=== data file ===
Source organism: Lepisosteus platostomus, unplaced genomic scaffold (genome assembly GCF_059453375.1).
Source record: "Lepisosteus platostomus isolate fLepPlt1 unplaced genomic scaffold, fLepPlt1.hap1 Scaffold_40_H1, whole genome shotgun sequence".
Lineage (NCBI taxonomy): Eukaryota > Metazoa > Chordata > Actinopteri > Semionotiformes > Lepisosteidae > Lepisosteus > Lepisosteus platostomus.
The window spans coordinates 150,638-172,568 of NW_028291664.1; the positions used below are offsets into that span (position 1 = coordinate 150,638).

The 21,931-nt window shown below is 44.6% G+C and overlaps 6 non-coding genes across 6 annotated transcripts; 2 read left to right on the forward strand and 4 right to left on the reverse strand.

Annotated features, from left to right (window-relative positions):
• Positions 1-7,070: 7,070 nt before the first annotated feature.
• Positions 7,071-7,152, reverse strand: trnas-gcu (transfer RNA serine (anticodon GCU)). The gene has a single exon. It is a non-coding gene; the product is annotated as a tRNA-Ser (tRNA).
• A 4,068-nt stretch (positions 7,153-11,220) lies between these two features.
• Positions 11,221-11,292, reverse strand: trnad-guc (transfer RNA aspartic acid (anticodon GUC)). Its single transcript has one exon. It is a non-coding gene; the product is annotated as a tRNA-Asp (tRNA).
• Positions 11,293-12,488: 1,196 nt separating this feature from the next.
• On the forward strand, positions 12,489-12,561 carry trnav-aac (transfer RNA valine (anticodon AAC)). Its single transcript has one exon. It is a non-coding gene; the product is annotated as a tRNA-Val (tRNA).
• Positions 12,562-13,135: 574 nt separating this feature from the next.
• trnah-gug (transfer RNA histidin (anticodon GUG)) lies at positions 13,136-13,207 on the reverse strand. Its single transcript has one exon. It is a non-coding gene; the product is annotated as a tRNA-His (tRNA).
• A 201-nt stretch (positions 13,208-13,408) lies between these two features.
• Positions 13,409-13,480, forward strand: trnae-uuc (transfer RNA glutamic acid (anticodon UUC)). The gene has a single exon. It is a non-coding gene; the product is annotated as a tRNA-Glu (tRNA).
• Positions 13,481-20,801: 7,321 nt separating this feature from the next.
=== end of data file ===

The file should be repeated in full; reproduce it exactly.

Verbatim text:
Source organism: Lepisosteus platostomus, unplaced genomic scaffold (genome assembly GCF_059453375.1).
Source record: "Lepisosteus platostomus isolate fLepPlt1 unplaced genomic scaffold, fLepPlt1.hap1 Scaffold_40_H1, whole genome shotgun sequence".
Lineage (NCBI taxonomy): Eukaryota > Metazoa > Chordata > Actinopteri > Semionotiformes > Lepisosteidae > Lepisosteus > Lepisosteus platostomus.
The window spans coordinates 150,638-172,568 of NW_028291664.1; the positions used below are offsets into that span (position 1 = coordinate 150,638).

The 21,931-nt window shown below is 44.6% G+C and overlaps 6 non-coding genes across 6 annotated transcripts; 2 read left to right on the forward strand and 4 right to left on the reverse strand.

Annotated features, from left to right (window-relative positions):
• Positions 1-7,070: 7,070 nt before the first annotated feature.
• Positions 7,071-7,152, reverse strand: trnas-gcu (transfer RNA serine (anticodon GCU)). The gene has a single exon. It is a non-coding gene; the product is annotated as a tRNA-Ser (tRNA).
• A 4,068-nt stretch (positions 7,153-11,220) lies between these two features.
• Positions 11,221-11,292, reverse strand: trnad-guc (transfer RNA aspartic acid (anticodon GUC)). Its single transcript has one exon. It is a non-coding gene; the product is annotated as a tRNA-Asp (tRNA).
• Positions 11,293-12,488: 1,196 nt separating this feature from the next.
• On the forward strand, positions 12,489-12,561 carry trnav-aac (transfer RNA valine (anticodon AAC)). Its single transcript has one exon. It is a non-coding gene; the product is annotated as a tRNA-Val (tRNA).
• Positions 12,562-13,135: 574 nt separating this feature from the next.
• trnah-gug (transfer RNA histidin (anticodon GUG)) lies at positions 13,136-13,207 on the reverse strand. Its single transcript has one exon. It is a non-coding gene; the product is annotated as a tRNA-His (tRNA).
• A 201-nt stretch (positions 13,208-13,408) lies between these two features.
• Positions 13,409-13,480, forward strand: trnae-uuc (transfer RNA glutamic acid (anticodon UUC)). The gene has a single exon. It is a non-coding gene; the product is annotated as a tRNA-Glu (tRNA).
• Positions 13,481-20,801: 7,321 nt separating this feature from the next.